44The last layer of represented, contains a single layer of the citizens' response. In this perspective, we opted for a questionnaire survey that aims to extract the feedback of citizens towards the petroleumscape of Skikda. Then, the results are processed and generated on a word cloud, which transforms a textual data into a visual representation. This method allowed the authors to render a general view on the most repeated words that reflect the rejection of the petroleumscape in Skikda by the majority of the participants in this survey.


45The petroleumscape of Skikda has contributed to mark the economic and cultural identity of the society in Skikda, between those who refuse the reality of the oil industry in Skikda, and those who encourage it. The petroleumscape of Skikda, provokes several feedback, such as concern because of the vulnerability of the oil, port activities and its impact on health and the environment. On the other hand, a faction of people shows their feeling of comfort towards the economic, social security, and stability that has offered the black gold to Skikda and Algeria in general.

46Carola Hein deduced a hybrid, multiple, shifting, and uneven way created by private and public actors in the stratification of the petroleumscape based on local, geographic, historical, and technological characteristics in oil spaces. Hein’s approach is practical for providing insight into the impact of oil on societies, and the ability to understand the negative and positive effects of the composition of the petroleumscape and society's response to oil spaces. Understanding the hybrid, multiple, changing, and uneven ways in the composition of the petroleumscape facilitates finding solutions to the observed problems, or strengthening of oil spaces, in order to create a positive integration between the petroleum industry in the city and society.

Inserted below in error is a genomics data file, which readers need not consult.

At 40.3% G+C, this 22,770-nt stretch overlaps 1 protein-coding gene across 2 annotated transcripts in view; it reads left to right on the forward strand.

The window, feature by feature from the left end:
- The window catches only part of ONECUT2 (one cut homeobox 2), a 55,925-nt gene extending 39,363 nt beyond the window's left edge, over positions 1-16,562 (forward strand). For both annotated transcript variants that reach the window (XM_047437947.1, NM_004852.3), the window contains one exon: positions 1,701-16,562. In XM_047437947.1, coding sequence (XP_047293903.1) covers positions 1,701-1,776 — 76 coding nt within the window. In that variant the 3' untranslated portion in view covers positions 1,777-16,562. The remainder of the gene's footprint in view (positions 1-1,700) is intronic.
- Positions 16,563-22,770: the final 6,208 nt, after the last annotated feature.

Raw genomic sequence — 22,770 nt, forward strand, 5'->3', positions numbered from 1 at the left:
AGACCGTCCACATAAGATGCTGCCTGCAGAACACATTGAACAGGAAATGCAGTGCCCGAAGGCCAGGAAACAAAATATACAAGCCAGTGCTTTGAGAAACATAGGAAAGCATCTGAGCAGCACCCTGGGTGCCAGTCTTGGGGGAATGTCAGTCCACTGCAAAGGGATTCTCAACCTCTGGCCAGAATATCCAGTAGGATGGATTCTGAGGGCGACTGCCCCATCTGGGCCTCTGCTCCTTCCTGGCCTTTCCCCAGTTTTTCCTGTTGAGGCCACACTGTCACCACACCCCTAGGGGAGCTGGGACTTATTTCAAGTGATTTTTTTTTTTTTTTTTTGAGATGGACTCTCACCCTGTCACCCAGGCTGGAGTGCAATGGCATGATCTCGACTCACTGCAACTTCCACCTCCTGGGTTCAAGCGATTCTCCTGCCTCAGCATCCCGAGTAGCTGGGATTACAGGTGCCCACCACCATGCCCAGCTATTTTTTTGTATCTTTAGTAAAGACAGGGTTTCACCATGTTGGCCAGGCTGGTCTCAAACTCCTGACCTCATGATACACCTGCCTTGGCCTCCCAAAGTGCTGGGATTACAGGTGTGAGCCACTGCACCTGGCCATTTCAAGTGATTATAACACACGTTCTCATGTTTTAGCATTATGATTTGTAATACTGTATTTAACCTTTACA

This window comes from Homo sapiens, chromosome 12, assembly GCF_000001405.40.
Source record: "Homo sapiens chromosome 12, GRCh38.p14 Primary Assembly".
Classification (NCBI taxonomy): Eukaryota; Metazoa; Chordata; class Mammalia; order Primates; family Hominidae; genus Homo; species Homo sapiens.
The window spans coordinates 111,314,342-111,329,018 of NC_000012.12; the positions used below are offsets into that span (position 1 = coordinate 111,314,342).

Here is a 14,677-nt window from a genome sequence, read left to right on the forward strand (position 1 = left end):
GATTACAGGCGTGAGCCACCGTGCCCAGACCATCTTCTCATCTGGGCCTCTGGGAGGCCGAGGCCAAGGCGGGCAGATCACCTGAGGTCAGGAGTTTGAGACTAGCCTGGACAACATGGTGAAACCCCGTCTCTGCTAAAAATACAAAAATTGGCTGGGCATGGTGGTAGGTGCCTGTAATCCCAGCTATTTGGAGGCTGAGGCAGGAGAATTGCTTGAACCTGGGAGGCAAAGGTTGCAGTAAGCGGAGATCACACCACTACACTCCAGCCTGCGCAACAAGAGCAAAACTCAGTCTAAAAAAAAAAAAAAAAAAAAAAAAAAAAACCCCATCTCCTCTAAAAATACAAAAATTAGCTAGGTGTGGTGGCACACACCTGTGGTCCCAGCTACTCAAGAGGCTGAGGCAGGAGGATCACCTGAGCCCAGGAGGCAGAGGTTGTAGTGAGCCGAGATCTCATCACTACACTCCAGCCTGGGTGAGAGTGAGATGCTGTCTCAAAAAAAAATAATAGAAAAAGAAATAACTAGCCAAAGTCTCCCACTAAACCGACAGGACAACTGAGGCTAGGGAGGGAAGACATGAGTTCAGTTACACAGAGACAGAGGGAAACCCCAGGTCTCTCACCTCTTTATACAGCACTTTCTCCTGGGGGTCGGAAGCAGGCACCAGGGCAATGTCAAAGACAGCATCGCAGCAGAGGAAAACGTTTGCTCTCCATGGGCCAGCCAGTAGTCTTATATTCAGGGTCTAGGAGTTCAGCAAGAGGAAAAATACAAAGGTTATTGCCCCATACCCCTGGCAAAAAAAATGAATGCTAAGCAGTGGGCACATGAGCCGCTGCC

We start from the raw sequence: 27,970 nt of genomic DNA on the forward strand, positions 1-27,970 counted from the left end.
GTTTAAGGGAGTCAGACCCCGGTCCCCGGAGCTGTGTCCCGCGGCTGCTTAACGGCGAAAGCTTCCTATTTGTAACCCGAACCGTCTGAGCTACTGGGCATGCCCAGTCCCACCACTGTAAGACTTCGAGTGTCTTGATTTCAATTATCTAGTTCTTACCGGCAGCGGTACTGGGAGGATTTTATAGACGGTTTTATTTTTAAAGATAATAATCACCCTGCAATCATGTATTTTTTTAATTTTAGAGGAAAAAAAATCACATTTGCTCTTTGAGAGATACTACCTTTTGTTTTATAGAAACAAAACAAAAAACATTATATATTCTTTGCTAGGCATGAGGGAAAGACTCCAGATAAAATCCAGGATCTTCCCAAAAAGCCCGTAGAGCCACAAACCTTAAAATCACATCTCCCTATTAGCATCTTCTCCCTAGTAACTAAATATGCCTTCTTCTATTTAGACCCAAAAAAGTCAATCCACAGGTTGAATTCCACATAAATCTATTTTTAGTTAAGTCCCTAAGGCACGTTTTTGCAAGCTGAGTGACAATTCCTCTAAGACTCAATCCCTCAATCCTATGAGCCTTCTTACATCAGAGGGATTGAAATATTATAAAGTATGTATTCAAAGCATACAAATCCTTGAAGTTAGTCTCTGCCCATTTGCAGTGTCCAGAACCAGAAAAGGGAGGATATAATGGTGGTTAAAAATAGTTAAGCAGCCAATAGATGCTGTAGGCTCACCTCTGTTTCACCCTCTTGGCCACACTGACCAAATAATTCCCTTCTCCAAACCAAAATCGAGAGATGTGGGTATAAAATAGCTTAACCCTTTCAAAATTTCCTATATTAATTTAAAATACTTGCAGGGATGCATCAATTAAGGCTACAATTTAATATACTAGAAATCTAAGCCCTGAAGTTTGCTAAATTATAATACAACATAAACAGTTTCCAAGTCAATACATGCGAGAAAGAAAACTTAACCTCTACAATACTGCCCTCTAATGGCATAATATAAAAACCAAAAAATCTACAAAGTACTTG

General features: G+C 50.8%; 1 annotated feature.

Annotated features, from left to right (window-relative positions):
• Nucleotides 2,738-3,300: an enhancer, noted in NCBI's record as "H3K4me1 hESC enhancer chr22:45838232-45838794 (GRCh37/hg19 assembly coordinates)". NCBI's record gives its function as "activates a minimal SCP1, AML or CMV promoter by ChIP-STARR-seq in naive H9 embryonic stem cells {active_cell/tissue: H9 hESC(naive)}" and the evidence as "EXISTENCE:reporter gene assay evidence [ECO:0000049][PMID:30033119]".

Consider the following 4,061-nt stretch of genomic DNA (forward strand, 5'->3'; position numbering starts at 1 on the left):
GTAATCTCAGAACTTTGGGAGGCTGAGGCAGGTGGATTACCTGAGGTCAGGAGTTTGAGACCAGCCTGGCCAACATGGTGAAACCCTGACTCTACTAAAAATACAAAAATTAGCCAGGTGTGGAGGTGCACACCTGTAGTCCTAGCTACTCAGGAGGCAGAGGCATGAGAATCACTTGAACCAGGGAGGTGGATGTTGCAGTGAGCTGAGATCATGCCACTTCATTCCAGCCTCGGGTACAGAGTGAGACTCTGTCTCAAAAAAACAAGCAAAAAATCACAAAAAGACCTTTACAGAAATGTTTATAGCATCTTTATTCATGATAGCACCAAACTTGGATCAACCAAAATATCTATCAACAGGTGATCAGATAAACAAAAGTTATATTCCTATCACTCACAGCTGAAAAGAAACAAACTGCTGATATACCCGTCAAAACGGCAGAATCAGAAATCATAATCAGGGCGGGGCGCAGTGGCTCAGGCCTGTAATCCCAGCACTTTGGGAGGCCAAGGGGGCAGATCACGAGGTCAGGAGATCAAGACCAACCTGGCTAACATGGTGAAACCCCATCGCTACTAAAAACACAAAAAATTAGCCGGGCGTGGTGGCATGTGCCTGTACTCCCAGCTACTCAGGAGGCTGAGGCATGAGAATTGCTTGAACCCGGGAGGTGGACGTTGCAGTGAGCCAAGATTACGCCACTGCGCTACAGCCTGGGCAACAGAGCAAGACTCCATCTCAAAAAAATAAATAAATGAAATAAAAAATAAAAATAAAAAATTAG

47This research, does not examine the administrative or auxiliary petroleumscape, but focuses on the role of the industrial petroleumscape and its impact on the space and quality of life of the population. The application of Carola Hein's approach on the case of Skikda, as an important oil industrial pole at the national and Mediterranean level, aims at understanding the unnoticed composition of the petroleumscape in Skikda, which can contribute to the enrichment of the concept of petroleumscape, both conceptually and through the case study.

48Projecting Hein's approach on the case of Skikda, the authors find that oil participates in the financing of economic life in Algeria; oil economy is considered the primary financier of all sectors. Thus, the petroleumscape panel in Skikda reflects the efforts of the state to strengthen the basic infrastructure of the city, in terms of development of the industry, the education sector and health. Although the oil rent is the main funder of the culture sector in its various activities, culture in Algeria in general and in Skikda in particular. However, the petroleumscape of Skikda is not affected by the manifestations of oil as a cultural object, or as a factor interfering in the structure of culture shared by the society.

49Carola Hein's approach devotes an entire layer to the feedback of citizens to the petroleumscape, the faction of people who accept the petroleumscape of Skikda, argues their feedback thanks to the socio-economic stability of the oil rent. Futhermore, some citizens find this landscape beautiful, of which they present 13.28% of the study sample with 38 words that support the petroleumscape on 286 words collected. On the other hand, 5.59% of the citizens provided words either neutral or against and for the petroleumscape at the same time.